'Doctor Who' showrunner Steven Moffat has assured fans of the series’ future, saying he expects the show to last at least five more years. Moffat was speaking to Doctor Who magazine as the series celebrates 10 years since its 2005 revival on the BBC.

Doctor WhoThe current Doctor Peter Capaldi and his assistant Jenna Coleman.

Speaking about the show’s success Moffat said, “I thought it would last ten years. I didn’t think it would last ten years with BBC Worldwide trying to get me in a room to talk about their plan for the next five years!”

“It’s going to do a minimum of 15. I mean, it could do 26!” the showrunner continued. However Moffatt was quick to point out that keeping the long running showing going wasn’t the easiest job.

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“That’s not to say its easy," he continued . "It’s not easy to find new people. It’s not easy to find new Doctors. That could be the danger – that you start to think that it’s easy. There’s nothing easy about doing 'Doctor Who'.”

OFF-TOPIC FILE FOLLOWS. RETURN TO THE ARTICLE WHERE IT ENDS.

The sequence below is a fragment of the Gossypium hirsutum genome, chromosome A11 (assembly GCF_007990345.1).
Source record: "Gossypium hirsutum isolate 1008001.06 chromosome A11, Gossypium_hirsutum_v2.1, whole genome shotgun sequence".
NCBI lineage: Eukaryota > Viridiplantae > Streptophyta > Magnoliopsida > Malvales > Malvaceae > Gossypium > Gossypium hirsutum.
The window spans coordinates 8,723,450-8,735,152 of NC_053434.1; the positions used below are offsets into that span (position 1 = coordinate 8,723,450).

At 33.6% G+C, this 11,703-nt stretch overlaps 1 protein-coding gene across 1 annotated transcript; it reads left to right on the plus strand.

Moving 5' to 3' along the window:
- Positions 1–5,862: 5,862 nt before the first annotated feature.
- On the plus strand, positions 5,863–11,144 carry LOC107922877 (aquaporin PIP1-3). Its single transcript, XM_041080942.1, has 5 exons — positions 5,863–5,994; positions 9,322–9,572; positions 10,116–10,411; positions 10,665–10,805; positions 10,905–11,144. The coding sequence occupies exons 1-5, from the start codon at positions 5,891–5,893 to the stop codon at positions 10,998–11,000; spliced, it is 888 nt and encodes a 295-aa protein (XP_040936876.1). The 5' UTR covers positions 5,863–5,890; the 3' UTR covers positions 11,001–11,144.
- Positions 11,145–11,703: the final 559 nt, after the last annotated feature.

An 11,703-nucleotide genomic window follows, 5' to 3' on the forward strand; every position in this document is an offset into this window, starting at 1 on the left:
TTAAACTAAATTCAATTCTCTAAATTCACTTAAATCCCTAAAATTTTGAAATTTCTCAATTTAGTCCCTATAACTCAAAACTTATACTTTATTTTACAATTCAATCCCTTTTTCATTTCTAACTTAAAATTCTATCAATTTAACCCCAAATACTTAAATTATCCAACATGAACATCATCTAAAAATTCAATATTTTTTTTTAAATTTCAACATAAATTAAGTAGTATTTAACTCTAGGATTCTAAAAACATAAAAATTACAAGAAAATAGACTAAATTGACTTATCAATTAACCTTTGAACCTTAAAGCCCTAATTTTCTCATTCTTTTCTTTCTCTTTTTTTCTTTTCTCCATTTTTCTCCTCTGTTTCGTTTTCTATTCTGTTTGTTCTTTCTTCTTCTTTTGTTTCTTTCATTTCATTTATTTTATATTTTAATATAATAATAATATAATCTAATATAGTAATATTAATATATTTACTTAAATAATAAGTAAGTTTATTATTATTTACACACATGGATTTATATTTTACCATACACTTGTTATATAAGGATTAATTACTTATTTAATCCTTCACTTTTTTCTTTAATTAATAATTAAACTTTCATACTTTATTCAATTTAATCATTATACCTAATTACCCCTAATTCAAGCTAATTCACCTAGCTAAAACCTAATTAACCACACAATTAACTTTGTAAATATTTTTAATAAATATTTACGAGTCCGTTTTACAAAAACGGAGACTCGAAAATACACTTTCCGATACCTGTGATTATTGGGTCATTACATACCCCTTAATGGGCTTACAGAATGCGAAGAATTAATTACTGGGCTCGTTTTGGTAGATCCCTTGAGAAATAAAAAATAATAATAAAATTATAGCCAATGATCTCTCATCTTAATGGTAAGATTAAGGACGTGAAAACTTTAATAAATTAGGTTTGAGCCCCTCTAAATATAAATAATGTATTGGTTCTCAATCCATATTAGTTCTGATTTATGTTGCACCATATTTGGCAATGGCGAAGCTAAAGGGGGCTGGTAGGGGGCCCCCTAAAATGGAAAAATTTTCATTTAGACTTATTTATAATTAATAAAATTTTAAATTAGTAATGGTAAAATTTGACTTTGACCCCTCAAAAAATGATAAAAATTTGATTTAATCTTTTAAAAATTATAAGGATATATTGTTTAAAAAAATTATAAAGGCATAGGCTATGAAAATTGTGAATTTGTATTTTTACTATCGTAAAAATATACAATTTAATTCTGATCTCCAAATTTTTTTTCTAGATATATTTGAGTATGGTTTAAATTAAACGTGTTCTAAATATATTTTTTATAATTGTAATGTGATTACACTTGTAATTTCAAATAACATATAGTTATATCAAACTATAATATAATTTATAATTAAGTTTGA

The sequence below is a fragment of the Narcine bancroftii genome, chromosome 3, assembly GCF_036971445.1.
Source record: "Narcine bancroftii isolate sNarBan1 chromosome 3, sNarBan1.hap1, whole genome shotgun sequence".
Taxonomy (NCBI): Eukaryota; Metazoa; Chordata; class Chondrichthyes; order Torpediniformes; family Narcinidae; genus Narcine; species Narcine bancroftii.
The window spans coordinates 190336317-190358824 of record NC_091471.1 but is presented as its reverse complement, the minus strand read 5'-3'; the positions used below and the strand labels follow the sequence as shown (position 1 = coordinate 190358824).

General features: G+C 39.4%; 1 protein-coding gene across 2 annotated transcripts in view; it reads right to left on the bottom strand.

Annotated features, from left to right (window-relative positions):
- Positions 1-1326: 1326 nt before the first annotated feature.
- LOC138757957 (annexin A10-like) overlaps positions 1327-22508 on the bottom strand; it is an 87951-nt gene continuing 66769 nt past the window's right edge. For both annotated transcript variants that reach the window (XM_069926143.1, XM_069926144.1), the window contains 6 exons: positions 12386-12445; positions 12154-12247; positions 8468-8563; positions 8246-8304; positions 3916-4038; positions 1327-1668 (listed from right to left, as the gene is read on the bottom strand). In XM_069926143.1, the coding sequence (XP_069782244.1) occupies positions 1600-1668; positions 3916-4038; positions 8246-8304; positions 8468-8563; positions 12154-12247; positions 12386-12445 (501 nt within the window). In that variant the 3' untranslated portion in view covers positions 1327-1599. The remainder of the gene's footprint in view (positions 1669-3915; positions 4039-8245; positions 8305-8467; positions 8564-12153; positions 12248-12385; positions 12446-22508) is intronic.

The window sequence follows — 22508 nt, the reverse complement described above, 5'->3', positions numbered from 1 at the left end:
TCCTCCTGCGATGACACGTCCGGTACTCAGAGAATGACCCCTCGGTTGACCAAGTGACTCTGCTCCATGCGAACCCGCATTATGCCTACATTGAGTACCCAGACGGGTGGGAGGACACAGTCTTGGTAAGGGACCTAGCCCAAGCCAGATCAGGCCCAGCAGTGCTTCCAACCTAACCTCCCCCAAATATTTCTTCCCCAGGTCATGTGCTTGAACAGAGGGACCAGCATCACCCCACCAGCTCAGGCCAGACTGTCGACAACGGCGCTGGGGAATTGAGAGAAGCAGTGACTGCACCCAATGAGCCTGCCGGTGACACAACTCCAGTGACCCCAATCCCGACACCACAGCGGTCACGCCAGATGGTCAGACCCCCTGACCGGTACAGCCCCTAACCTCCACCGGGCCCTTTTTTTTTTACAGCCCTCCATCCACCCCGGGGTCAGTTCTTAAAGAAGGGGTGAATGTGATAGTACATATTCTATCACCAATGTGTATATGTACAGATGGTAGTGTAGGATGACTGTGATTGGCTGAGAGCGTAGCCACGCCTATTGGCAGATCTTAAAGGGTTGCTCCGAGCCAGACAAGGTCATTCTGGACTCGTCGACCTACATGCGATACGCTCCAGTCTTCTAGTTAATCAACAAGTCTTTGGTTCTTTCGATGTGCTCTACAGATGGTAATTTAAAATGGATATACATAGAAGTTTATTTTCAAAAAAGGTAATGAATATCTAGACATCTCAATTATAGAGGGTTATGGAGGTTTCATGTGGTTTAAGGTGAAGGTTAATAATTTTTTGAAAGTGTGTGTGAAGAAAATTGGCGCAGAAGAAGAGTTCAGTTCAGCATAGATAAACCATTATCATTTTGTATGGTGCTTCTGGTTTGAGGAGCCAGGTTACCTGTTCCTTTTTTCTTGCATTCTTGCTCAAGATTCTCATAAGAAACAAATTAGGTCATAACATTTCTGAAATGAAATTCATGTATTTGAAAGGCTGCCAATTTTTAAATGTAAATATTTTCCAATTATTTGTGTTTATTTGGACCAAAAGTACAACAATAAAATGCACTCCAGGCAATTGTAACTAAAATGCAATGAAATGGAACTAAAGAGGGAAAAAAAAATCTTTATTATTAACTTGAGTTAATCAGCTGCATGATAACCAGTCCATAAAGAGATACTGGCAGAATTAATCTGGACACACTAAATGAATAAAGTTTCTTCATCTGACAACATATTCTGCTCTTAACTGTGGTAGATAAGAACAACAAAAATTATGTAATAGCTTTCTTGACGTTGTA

But the show is one of the few who has managed to keep consistently high ratings over a decade. “Ten years on, our ratings are pretty much the same. Actually, internationally, bigger. No show does that! You’re meant to go down! Doctor Who just stays. It’s extraordinary!” Moffatt added.

“When I first took it over, the BBC said to me, ‘We’ve done all our calculations. The ratings will now fall. Expect to lose quite a bit. We don’t mind that. We’re going to keep it going. So long as it’s a good show we won’t mind if the ratings stop being quite as amazing as they were. That’s absolutely fine.’ And they didn’t. They pretty much stayed the same.”

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But while fans might be overjoyed with Moffat’s five year estimate Ben Stephenson, the head of BBC drama has even bigger plans in mind. “Because it’s such an amazing format, because you can constantly revive it and re-imagine it, then as long as the people looking after it are passionate about it and the BBC is passionate about it, there’s absolutely no reason why it can’t do another 50 years,” Stephenson said.

So after 10 years since the BBC brought it back to life, it looks like 'Doctor Who' is going to keep on regenerating for the foreseeable future. The show's ninth series, which features Peter Capaldi as the Doctor, is set to air on the BBC beginning this autumn.